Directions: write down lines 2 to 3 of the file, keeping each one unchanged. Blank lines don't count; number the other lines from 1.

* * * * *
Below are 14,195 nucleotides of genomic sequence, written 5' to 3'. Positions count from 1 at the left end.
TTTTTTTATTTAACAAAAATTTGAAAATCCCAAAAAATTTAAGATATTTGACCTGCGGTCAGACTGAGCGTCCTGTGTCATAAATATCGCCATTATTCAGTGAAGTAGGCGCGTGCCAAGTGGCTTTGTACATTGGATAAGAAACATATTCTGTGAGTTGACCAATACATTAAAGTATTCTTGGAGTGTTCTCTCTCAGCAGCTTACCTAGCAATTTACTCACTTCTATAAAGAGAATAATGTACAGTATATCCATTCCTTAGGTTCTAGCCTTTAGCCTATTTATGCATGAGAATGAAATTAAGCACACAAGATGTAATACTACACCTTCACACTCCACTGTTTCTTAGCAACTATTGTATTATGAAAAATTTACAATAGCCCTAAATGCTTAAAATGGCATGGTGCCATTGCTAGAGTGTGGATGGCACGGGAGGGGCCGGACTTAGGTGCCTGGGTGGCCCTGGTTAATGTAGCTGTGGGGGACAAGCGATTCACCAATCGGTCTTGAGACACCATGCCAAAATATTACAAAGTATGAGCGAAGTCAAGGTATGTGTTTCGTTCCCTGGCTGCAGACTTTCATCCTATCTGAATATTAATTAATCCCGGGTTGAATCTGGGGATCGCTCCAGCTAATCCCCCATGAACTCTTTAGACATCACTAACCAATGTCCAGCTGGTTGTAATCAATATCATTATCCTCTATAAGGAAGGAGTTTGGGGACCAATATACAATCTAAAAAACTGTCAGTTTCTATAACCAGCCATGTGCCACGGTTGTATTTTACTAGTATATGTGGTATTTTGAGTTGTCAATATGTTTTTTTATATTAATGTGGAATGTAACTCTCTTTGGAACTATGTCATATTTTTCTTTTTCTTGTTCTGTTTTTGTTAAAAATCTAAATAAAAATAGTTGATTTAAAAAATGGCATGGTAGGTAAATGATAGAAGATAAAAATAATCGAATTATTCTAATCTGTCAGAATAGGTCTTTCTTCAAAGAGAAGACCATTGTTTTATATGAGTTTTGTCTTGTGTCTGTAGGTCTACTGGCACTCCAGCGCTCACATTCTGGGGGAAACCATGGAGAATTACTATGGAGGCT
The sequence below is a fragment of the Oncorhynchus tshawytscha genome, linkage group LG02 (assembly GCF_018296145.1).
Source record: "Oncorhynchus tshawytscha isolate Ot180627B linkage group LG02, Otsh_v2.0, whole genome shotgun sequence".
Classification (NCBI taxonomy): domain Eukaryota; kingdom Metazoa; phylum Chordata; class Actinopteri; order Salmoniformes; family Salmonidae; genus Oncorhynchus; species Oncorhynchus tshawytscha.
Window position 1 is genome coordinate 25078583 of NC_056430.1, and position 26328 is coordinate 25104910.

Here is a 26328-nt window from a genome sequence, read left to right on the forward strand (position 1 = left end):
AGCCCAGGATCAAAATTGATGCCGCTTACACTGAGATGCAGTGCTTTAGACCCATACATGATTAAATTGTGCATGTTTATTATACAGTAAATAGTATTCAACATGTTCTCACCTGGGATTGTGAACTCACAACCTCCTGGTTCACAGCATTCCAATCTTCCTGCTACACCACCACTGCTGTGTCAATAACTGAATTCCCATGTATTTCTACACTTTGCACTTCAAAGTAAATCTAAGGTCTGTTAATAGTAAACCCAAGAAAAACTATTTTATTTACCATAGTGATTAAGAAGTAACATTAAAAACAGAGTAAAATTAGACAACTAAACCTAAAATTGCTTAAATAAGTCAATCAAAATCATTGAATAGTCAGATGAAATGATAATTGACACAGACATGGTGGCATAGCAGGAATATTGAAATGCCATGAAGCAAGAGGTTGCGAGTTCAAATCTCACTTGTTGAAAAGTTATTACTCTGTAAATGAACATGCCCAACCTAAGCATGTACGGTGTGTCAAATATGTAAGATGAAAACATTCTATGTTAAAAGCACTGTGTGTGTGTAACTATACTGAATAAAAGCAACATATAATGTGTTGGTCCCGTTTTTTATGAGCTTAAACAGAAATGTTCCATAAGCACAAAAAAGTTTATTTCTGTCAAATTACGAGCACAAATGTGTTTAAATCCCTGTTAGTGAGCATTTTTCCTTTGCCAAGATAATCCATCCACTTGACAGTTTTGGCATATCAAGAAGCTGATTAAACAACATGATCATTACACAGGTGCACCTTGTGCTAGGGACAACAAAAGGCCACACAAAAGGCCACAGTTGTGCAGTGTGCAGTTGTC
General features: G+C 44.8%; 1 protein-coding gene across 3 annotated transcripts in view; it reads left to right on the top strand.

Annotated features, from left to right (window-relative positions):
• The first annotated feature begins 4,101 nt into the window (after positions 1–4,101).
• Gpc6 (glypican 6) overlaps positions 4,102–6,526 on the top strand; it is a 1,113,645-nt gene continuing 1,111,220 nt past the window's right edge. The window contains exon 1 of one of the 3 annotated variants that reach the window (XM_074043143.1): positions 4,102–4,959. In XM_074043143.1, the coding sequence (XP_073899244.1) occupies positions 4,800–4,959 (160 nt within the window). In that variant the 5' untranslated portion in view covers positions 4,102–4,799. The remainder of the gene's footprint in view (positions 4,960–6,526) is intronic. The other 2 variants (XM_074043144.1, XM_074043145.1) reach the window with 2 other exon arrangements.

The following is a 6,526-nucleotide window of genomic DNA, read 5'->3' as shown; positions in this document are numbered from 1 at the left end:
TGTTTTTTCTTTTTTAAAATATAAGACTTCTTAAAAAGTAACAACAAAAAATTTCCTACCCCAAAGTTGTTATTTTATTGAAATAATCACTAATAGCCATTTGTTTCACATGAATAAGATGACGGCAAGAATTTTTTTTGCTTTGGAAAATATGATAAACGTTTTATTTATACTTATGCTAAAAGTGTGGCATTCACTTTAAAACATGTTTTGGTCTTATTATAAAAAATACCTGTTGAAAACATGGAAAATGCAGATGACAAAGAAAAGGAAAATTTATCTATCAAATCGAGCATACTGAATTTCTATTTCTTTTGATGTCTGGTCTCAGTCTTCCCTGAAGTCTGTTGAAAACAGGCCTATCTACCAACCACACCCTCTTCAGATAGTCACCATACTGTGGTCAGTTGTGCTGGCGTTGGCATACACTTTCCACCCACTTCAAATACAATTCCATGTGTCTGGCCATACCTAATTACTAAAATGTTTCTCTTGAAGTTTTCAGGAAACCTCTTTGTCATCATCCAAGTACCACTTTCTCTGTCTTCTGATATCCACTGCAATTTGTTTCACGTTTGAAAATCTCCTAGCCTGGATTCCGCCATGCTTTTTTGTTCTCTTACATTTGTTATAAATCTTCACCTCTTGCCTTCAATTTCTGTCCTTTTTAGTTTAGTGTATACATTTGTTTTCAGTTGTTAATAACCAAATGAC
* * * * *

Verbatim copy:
TTTTTTTATTTAACAAAAATTTGAAAATCCCAAAAAATTTAAGATATTTGACCTGCGGTCAGACTGAGCGTCCTGTGTCATAAATATCGCCATTATTCAGTGAAGTAGGCGCGTGCCAAGTGGCTTTGTACATTGGATAAGAAACATATTCTGTGAGTTGACCAATACATTAAAGTATTCTTGGAGTGTTCTCTCTCAGCAGCTTACCTAGCAATTTACTCACTTCTATAAAGAGAATAATGTACAGTATATCCATTCCTTAGGTTCTAGCCTTTAGCCTATTTATGCATGAGAATGAAATTAAGCACACAAGATGTAATACTACACCTTCACACTCCACTGTTTCTTAGCAACTATTGTATTATGAAAAATTTACAATAGCCCTAAATGCTTAAAATGGCATGGTGCCATTGCTAGAGTGTGGATGGCACGGGAGGGGCCGGACTTAGGTGCCTGGGTGGCCCTGGTTAATGTAGCTGTGGGGGACAAGCGATTCACCAATCGGTCTTGAGACACCATGCCAAAATATTACAAAGTATGAGCGAAGTCAAGGTATGTGTTTCGTTCCCTGGCTGCAGACTTTCATCCTATCTGAATATTAATTAATCCCGGGTTGAATCTGGGGATCGCTCCAGCTAATCCCCCATGAACTCTTTAGACATCACTAACCAATGTCCAGCTGGTTGTAATCAATATCATTATCCTCTATAAGGAAGGAGTTTGGGGACCAATATACAATCTAAAAAACTGTCAGTTTCTATAACCAGCCATGTGCCACGGTTGTATTTTACTAGTATATGTGGTATTTTGAGTTGTCAATATGTTTTTTTATATTAATGTGGAATGTAACTCTCTTTGGAACTATGTCATATTTTTCTTTTTCTTGTTCTGTTTTTGTTAAAAATCTAAATAAAAATAGTTGATTTAAAAAATGGCATGGTAGGTAAATGATAGAAGATAAAAATAATCGAATTATTCTAATCTGTCAGAATAGGTCTTTCTTCAAAGAGAAGACCATTGTTTTATATGAGTTTTGTCTTGTGTCTGTAGGTCTACTGGCACTCCAGCGCTCACATTCTGGGGGAAACCATGGAGAATTACTATGGAGGCT
The sequence below is a fragment of the Oncorhynchus tshawytscha genome, linkage group LG02 (assembly GCF_018296145.1).